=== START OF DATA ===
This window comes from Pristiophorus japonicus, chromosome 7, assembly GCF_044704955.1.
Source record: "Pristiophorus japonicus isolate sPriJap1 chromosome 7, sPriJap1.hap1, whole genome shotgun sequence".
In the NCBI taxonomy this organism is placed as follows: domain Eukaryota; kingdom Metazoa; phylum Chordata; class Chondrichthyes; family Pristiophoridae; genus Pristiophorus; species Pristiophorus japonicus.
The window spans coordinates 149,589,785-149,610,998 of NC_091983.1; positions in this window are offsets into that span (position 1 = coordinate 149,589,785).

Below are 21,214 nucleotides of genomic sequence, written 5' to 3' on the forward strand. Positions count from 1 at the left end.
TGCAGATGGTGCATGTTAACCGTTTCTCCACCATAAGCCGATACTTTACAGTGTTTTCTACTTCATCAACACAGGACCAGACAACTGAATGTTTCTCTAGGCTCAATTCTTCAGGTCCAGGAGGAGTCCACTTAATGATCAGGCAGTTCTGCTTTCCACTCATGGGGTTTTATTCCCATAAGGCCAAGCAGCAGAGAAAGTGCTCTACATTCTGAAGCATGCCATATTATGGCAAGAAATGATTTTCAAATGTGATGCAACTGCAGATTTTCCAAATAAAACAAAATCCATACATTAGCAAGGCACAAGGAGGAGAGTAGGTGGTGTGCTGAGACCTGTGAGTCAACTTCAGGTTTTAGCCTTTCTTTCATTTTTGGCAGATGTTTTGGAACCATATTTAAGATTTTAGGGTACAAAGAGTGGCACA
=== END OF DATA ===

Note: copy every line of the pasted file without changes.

This window comes from Pristiophorus japonicus, chromosome 7, assembly GCF_044704955.1.
Source record: "Pristiophorus japonicus isolate sPriJap1 chromosome 7, sPriJap1.hap1, whole genome shotgun sequence".
In the NCBI taxonomy this organism is placed as follows: domain Eukaryota; kingdom Metazoa; phylum Chordata; class Chondrichthyes; family Pristiophoridae; genus Pristiophorus; species Pristiophorus japonicus.
The window spans coordinates 149,589,785-149,610,998 of NC_091983.1; positions in this window are offsets into that span (position 1 = coordinate 149,589,785).

Below are 21,214 nucleotides of genomic sequence, written 5' to 3' on the forward strand. Positions count from 1 at the left end.
TGCAGATGGTGCATGTTAACCGTTTCTCCACCATAAGCCGATACTTTACAGTGTTTTCTACTTCATCAACACAGGACCAGACAACTGAATGTTTCTCTAGGCTCAATTCTTCAGGTCCAGGAGGAGTCCACTTAATGATCAGGCAGTTCTGCTTTCCACTCATGGGGTTTTATTCCCATAAGGCCAAGCAGCAGAGAAAGTGCTCTACATTCTGAAGCATGCCATATTATGGCAAGAAATGATTTTCAAATGTGATGCAACTGCAGATTTTCCAAATAAAACAAAATCCATACATTAGCAAGGCACAAGGAGGAGAGTAGGTGGTGTGCTGAGACCTGTGAGTCAACTTCAGGTTTTAGCCTTTCTTTCATTTTTGGCAGATGTTTTGGAACCATATTTAAGATTTTAGGGTACAAAGAGTGGCACA